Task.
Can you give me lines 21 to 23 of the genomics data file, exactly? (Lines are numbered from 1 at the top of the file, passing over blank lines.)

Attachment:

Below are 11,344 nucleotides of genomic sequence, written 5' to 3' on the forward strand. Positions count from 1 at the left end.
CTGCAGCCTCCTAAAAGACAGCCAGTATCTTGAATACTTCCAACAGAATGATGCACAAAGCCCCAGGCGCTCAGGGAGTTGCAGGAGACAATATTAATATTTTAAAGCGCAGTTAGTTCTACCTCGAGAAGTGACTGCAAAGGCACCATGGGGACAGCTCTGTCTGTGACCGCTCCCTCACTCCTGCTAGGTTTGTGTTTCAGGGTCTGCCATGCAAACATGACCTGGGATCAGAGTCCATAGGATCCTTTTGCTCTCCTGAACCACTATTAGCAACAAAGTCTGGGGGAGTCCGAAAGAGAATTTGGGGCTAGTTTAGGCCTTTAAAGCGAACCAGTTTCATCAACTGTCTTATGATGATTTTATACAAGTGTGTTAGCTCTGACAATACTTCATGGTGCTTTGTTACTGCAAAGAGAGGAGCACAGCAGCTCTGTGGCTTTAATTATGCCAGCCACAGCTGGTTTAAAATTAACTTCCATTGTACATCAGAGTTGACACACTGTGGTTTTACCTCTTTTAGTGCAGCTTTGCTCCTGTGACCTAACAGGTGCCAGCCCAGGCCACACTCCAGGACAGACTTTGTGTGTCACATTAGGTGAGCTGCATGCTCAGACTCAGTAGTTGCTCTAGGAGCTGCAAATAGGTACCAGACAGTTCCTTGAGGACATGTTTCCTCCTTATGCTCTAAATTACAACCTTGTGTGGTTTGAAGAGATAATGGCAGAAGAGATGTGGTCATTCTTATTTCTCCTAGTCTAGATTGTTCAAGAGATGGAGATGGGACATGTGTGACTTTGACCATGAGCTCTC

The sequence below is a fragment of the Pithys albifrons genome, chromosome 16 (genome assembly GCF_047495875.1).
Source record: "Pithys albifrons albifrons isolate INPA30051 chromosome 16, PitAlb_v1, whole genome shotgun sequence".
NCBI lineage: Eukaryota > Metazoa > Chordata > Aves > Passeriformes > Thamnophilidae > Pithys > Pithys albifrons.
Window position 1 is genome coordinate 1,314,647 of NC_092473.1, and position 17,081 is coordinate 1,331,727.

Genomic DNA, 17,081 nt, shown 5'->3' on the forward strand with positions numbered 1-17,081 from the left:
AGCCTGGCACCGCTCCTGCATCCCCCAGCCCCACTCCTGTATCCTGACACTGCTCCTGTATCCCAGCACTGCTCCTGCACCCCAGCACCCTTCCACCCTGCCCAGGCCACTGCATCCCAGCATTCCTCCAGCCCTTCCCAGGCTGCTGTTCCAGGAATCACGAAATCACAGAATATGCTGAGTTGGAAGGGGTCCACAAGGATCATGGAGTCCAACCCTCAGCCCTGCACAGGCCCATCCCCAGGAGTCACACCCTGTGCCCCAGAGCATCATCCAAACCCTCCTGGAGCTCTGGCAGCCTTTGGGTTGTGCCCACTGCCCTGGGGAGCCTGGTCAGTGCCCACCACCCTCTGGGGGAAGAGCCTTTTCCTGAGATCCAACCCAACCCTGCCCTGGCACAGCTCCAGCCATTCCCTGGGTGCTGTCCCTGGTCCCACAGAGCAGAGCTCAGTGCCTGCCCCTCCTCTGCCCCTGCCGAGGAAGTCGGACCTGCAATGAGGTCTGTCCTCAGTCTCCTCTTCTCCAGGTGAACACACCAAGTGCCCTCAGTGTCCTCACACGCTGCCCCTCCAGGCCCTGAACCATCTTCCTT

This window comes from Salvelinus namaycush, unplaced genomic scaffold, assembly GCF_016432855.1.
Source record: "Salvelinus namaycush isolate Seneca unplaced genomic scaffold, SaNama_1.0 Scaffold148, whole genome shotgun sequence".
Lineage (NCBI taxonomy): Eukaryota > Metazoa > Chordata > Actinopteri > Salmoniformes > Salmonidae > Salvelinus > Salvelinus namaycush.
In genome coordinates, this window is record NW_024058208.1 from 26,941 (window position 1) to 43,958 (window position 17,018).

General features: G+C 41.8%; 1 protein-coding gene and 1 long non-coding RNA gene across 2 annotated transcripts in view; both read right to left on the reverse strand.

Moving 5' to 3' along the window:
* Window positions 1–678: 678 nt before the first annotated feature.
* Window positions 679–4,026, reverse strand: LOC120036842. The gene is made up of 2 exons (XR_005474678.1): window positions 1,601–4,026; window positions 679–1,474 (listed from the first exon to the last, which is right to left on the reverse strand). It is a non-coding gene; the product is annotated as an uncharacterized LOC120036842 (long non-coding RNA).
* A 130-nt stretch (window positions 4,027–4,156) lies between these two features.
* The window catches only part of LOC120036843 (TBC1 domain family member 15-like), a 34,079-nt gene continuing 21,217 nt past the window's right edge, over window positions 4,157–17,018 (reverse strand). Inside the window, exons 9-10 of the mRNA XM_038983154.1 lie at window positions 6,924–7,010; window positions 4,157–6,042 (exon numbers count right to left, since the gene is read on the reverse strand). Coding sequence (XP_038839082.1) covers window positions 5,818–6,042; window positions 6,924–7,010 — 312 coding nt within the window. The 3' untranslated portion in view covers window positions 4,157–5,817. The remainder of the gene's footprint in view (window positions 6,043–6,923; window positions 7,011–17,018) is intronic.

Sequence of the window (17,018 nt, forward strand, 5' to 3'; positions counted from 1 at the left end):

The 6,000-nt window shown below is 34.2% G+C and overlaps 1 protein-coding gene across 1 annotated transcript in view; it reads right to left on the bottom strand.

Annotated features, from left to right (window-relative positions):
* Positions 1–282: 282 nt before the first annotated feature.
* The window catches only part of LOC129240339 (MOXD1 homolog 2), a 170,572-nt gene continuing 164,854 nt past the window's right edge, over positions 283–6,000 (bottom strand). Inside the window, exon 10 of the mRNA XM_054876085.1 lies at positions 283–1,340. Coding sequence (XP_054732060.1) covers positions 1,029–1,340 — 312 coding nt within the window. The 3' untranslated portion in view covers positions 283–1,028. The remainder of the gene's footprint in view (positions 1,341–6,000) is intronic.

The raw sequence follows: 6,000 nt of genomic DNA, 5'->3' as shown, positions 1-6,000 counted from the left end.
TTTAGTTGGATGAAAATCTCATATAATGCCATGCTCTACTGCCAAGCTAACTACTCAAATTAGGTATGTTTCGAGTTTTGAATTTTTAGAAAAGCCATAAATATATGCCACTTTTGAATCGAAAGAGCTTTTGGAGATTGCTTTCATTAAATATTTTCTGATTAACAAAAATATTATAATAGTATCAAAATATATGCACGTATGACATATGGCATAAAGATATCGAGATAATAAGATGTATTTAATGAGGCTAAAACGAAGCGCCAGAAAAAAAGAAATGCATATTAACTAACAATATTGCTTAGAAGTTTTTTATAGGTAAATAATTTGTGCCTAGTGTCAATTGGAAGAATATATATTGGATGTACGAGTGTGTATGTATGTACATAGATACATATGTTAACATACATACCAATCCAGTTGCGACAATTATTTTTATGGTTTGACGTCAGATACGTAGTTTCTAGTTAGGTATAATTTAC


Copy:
Annotated features, from left to right (window-relative positions):
* Positions 1–282: 282 nt before the first annotated feature.
* The window catches only part of LOC129240339 (MOXD1 homolog 2), a 170,572-nt gene continuing 164,854 nt past the window's right edge, over positions 283–6,000 (bottom strand). Inside the window, exon 10 of the mRNA XM_054876085.1 lies at positions 283–1,340. Coding sequence (XP_054732060.1) covers positions 1,029–1,340 — 312 coding nt within the window. The 3' untranslated portion in view covers positions 283–1,028. The remainder of the gene's footprint in view (positions 1,341–6,000) is intronic.